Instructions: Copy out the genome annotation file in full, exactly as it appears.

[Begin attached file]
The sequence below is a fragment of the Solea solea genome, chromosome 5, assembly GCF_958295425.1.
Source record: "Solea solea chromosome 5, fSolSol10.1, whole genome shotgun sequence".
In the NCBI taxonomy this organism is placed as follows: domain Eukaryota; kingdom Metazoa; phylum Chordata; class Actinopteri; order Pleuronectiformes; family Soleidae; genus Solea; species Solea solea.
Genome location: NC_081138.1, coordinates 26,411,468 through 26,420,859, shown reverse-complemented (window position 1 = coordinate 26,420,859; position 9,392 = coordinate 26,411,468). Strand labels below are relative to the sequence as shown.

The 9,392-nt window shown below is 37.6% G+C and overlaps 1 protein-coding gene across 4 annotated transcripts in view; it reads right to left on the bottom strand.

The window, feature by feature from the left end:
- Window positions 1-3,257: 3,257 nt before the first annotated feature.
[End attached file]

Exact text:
The sequence below is a fragment of the Solea solea genome, chromosome 5, assembly GCF_958295425.1.
Source record: "Solea solea chromosome 5, fSolSol10.1, whole genome shotgun sequence".
In the NCBI taxonomy this organism is placed as follows: domain Eukaryota; kingdom Metazoa; phylum Chordata; class Actinopteri; order Pleuronectiformes; family Soleidae; genus Solea; species Solea solea.
Genome location: NC_081138.1, coordinates 26,411,468 through 26,420,859, shown reverse-complemented (window position 1 = coordinate 26,420,859; position 9,392 = coordinate 26,411,468). Strand labels below are relative to the sequence as shown.

The 9,392-nt window shown below is 37.6% G+C and overlaps 1 protein-coding gene across 4 annotated transcripts in view; it reads right to left on the bottom strand.

The window, feature by feature from the left end:
- Window positions 1-3,257: 3,257 nt before the first annotated feature.